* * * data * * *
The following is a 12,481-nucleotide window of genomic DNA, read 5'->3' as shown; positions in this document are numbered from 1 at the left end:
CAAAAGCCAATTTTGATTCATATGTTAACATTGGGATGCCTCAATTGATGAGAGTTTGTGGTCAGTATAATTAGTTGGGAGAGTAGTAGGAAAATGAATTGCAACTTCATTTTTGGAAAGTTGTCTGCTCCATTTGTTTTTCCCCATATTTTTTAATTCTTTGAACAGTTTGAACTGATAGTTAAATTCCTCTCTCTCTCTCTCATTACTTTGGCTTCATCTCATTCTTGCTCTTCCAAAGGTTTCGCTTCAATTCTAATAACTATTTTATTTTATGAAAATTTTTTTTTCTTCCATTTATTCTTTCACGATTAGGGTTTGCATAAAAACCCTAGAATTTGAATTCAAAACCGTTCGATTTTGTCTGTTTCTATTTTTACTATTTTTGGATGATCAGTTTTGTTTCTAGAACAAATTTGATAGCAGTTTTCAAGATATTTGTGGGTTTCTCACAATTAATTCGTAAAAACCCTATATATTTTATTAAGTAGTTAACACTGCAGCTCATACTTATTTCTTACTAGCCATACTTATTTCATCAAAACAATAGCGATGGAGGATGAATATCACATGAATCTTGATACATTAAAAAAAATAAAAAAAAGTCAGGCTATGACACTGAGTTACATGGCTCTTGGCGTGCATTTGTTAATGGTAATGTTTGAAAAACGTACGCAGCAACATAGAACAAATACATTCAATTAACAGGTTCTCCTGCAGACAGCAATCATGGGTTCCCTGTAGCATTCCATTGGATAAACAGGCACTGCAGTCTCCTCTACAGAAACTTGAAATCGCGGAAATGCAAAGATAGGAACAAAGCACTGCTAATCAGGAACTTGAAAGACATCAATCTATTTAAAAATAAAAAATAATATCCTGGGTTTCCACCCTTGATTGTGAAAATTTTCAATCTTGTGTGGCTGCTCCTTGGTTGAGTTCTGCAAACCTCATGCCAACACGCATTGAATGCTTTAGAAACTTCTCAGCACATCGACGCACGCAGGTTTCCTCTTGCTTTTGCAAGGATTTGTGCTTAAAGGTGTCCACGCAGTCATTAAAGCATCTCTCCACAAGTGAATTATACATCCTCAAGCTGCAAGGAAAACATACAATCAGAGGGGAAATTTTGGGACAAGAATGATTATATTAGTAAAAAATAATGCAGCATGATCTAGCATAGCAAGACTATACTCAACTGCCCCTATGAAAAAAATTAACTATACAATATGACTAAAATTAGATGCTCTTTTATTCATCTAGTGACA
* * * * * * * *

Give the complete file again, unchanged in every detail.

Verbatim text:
The following is a 12,481-nucleotide window of genomic DNA, read 5'->3' as shown; positions in this document are numbered from 1 at the left end:
CAAAAGCCAATTTTGATTCATATGTTAACATTGGGATGCCTCAATTGATGAGAGTTTGTGGTCAGTATAATTAGTTGGGAGAGTAGTAGGAAAATGAATTGCAACTTCATTTTTGGAAAGTTGTCTGCTCCATTTGTTTTTCCCCATATTTTTTAATTCTTTGAACAGTTTGAACTGATAGTTAAATTCCTCTCTCTCTCTCTCATTACTTTGGCTTCATCTCATTCTTGCTCTTCCAAAGGTTTCGCTTCAATTCTAATAACTATTTTATTTTATGAAAATTTTTTTTTCTTCCATTTATTCTTTCACGATTAGGGTTTGCATAAAAACCCTAGAATTTGAATTCAAAACCGTTCGATTTTGTCTGTTTCTATTTTTACTATTTTTGGATGATCAGTTTTGTTTCTAGAACAAATTTGATAGCAGTTTTCAAGATATTTGTGGGTTTCTCACAATTAATTCGTAAAAACCCTATATATTTTATTAAGTAGTTAACACTGCAGCTCATACTTATTTCTTACTAGCCATACTTATTTCATCAAAACAATAGCGATGGAGGATGAATATCACATGAATCTTGATACATTAAAAAAAATAAAAAAAAGTCAGGCTATGACACTGAGTTACATGGCTCTTGGCGTGCATTTGTTAATGGTAATGTTTGAAAAACGTACGCAGCAACATAGAACAAATACATTCAATTAACAGGTTCTCCTGCAGACAGCAATCATGGGTTCCCTGTAGCATTCCATTGGATAAACAGGCACTGCAGTCTCCTCTACAGAAACTTGAAATCGCGGAAATGCAAAGATAGGAACAAAGCACTGCTAATCAGGAACTTGAAAGACATCAATCTATTTAAAAATAAAAAATAATATCCTGGGTTTCCACCCTTGATTGTGAAAATTTTCAATCTTGTGTGGCTGCTCCTTGGTTGAGTTCTGCAAACCTCATGCCAACACGCATTGAATGCTTTAGAAACTTCTCAGCACATCGACGCACGCAGGTTTCCTCTTGCTTTTGCAAGGATTTGTGCTTAAAGGTGTCCACGCAGTCATTAAAGCATCTCTCCACAAGTGAATTATACATCCTCAAGCTGCAAGGAAAACATACAATCAGAGGGGAAATTTTGGGACAAGAATGATTATATTAGTAAAAAATAATGCAGCATGATCTAGCATAGCAAGACTATACTCAACTGCCCCTATGAAAAAAATTAACTATACAATATGACTAAAATTAGATGCTCTTTTATTCATCTAGTGACA